ISEPP 2013: Pediatrician Dr. Bose Ravenel on the benefits of a Functional Medicine Approach
Rethinking Mental Health Care for Children & Adolescents: Evidence-Based and Experienced-Based Alternatives to the Medical Model
takes place November 1-3, 2013 at the Embassy Suites (Airport) in Greensboro, NC.
Our conference presenters will lecture on a wide variety of topics and we are happy to announce ISEPP board member Dr. Bose Ravenel will be providing important information on the value of functional laboratory testing and treating underlying conditions.
An Integrative Approach to Common Behavior and Learning Problems in Children: A role for gluten sensitivity and MTHFR polymorphism
Dr. Ravenel will discuss the importance and surprising frequency of two under-recognized but important underlying causal factors in behavioral and emotional syndromes such as ADHD,
anxiety, and depression.
Gluten sensitivity is a rapidly growing phenomenon in contemporary medicine that is being recognized as causing a wide array of clinical manifestations, all of which can be effectively managed by dietary change and avoiding drugs that are otherwise commonly used to mask symptoms and which may have significant adverse effects. Likewise, genetic variations known as single nucleotide polymorphisms (“snips”) will be shown to be present among a high percentage of these children and contribute to the relevant behavioral/emotional syndromes under discussion.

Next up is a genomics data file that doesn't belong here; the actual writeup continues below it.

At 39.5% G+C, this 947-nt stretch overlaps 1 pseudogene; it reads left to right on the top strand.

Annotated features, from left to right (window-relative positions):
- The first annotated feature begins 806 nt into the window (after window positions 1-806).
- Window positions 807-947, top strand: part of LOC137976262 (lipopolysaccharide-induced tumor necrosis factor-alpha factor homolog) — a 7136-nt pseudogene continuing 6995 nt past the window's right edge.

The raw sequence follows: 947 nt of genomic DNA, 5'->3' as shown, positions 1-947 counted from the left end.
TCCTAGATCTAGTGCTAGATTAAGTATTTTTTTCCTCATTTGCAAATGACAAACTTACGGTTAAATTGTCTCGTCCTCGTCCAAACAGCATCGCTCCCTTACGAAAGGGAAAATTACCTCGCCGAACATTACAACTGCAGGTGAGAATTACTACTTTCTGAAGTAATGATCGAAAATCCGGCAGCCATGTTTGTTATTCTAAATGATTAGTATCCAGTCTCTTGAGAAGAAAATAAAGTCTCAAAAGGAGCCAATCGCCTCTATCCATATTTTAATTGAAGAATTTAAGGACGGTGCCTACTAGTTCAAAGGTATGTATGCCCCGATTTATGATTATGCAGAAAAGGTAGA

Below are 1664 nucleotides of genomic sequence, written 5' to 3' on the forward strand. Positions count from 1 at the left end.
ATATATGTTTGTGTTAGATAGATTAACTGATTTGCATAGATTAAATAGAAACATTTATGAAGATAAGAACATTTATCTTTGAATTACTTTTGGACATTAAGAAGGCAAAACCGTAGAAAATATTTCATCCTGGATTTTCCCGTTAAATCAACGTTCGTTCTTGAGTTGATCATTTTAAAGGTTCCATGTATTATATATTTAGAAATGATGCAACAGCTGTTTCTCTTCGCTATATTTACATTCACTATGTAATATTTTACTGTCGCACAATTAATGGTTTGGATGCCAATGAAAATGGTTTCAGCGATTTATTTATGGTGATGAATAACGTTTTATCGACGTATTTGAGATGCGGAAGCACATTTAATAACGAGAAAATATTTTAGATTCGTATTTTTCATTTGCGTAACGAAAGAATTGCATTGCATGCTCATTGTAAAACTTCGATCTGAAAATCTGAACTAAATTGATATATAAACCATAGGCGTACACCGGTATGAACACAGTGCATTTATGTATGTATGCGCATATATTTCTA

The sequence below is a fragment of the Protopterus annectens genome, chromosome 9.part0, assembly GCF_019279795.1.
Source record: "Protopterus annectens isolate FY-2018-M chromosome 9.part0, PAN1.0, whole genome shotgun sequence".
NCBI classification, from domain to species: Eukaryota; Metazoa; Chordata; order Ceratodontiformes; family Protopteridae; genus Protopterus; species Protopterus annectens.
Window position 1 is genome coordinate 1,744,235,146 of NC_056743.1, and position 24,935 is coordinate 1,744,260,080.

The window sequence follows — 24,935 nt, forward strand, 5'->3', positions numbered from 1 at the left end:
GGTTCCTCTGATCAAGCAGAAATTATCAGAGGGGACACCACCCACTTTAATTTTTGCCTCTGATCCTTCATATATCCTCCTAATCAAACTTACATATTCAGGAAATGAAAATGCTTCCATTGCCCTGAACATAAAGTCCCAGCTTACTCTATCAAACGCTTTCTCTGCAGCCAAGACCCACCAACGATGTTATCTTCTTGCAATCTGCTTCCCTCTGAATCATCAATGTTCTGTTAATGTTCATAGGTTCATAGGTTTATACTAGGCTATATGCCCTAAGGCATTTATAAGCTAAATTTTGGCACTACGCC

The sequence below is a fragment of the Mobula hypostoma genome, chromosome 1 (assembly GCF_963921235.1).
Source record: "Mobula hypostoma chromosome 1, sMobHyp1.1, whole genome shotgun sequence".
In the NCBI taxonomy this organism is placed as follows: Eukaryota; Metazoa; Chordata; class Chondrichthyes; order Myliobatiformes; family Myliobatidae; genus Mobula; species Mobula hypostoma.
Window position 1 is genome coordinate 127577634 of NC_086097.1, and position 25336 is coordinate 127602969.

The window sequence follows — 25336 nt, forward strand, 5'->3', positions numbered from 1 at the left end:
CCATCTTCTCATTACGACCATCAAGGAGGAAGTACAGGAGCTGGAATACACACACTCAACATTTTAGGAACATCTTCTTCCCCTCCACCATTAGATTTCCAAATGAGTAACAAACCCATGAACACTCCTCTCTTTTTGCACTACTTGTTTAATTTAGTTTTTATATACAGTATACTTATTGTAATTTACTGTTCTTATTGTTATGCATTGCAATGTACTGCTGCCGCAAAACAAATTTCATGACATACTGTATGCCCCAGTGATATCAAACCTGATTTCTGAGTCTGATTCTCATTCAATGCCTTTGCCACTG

Case presentations will illustrate the potential for successful resolution of ADHD behaviors
and clinically significant anxiety with a non-pharmacological approach relying upon dietary changes and additional nutritional interventions. One child with ADHD
who had been treated with stimulant medication was found to have evidence of thyroid hormone resistance with clinical hypothyroidism that resolved following discontinuation of stimulant medication.
This experience within a general pediatric practice over a period of two years illustrates the fallacy and inappropriateness of interpreting the simple existence of behaviors or symptoms of ADHD, anxiety, or depression as justification for suppressing the symptoms with powerful pharmacological agents, begging the question of whether these agents are truly effective in the first place.
Uploaded on Dec 7, 2010
Mark Hyman believes that functional medicine is the way of the future, and that we can only improve medicine if we understand the body’s system, not just symptoms.